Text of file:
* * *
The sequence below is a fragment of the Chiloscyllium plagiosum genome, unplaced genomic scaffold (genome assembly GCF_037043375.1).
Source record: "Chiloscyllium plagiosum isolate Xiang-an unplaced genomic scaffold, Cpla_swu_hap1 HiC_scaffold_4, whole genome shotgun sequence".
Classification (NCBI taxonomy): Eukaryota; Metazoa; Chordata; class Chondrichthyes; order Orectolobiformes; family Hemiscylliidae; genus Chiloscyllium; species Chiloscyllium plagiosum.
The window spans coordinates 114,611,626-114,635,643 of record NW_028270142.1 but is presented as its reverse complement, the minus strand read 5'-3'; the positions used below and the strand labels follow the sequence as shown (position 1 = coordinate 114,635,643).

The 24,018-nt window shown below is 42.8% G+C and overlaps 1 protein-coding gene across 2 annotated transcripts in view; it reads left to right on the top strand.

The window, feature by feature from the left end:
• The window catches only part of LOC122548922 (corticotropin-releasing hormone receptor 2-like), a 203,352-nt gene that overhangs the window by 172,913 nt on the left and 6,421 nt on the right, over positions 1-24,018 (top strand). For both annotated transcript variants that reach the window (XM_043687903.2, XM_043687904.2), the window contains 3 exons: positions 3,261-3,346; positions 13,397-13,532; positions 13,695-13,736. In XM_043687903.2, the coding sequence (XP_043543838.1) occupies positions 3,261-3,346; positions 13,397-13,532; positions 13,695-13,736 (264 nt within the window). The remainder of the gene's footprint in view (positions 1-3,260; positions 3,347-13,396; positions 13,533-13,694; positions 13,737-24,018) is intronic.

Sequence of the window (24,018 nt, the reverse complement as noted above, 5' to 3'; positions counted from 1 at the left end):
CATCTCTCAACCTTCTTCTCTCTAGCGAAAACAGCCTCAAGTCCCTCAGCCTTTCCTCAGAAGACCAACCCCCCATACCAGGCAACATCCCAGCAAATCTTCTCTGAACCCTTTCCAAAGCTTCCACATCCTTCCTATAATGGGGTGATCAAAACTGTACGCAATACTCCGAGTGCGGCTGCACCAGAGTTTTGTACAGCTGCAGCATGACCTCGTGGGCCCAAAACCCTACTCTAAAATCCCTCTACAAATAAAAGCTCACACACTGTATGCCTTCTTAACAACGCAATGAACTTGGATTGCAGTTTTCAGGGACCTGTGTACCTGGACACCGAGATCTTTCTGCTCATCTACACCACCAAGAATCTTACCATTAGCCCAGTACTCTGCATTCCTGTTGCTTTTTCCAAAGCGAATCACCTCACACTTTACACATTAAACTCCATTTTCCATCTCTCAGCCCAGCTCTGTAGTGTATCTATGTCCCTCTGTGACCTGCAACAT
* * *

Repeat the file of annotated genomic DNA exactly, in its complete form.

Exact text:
The sequence below is a fragment of the Chiloscyllium plagiosum genome, unplaced genomic scaffold (genome assembly GCF_037043375.1).
Source record: "Chiloscyllium plagiosum isolate Xiang-an unplaced genomic scaffold, Cpla_swu_hap1 HiC_scaffold_4, whole genome shotgun sequence".
Classification (NCBI taxonomy): Eukaryota; Metazoa; Chordata; class Chondrichthyes; order Orectolobiformes; family Hemiscylliidae; genus Chiloscyllium; species Chiloscyllium plagiosum.
The window spans coordinates 114,611,626-114,635,643 of record NW_028270142.1 but is presented as its reverse complement, the minus strand read 5'-3'; the positions used below and the strand labels follow the sequence as shown (position 1 = coordinate 114,635,643).

The 24,018-nt window shown below is 42.8% G+C and overlaps 1 protein-coding gene across 2 annotated transcripts in view; it reads left to right on the top strand.

The window, feature by feature from the left end:
• The window catches only part of LOC122548922 (corticotropin-releasing hormone receptor 2-like), a 203,352-nt gene that overhangs the window by 172,913 nt on the left and 6,421 nt on the right, over positions 1-24,018 (top strand). For both annotated transcript variants that reach the window (XM_043687903.2, XM_043687904.2), the window contains 3 exons: positions 3,261-3,346; positions 13,397-13,532; positions 13,695-13,736. In XM_043687903.2, the coding sequence (XP_043543838.1) occupies positions 3,261-3,346; positions 13,397-13,532; positions 13,695-13,736 (264 nt within the window). The remainder of the gene's footprint in view (positions 1-3,260; positions 3,347-13,396; positions 13,533-13,694; positions 13,737-24,018) is intronic.

Sequence of the window (24,018 nt, the reverse complement as noted above, 5' to 3'; positions counted from 1 at the left end):
CATCTCTCAACCTTCTTCTCTCTAGCGAAAACAGCCTCAAGTCCCTCAGCCTTTCCTCAGAAGACCAACCCCCCATACCAGGCAACATCCCAGCAAATCTTCTCTGAACCCTTTCCAAAGCTTCCACATCCTTCCTATAATGGGGTGATCAAAACTGTACGCAATACTCCGAGTGCGGCTGCACCAGAGTTTTGTACAGCTGCAGCATGACCTCGTGGGCCCAAAACCCTACTCTAAAATCCCTCTACAAATAAAAGCTCACACACTGTATGCCTTCTTAACAACGCAATGAACTTGGATTGCAGTTTTCAGGGACCTGTGTACCTGGACACCGAGATCTTTCTGCTCATCTACACCACCAAGAATCTTACCATTAGCCCAGTACTCTGCATTCCTGTTGCTTTTTCCAAAGCGAATCACCTCACACTTTACACATTAAACTCCATTTTCCATCTCTCAGCCCAGCTCTGTAGTGTATCTATGTCCCTCTGTGACCTGCAACAT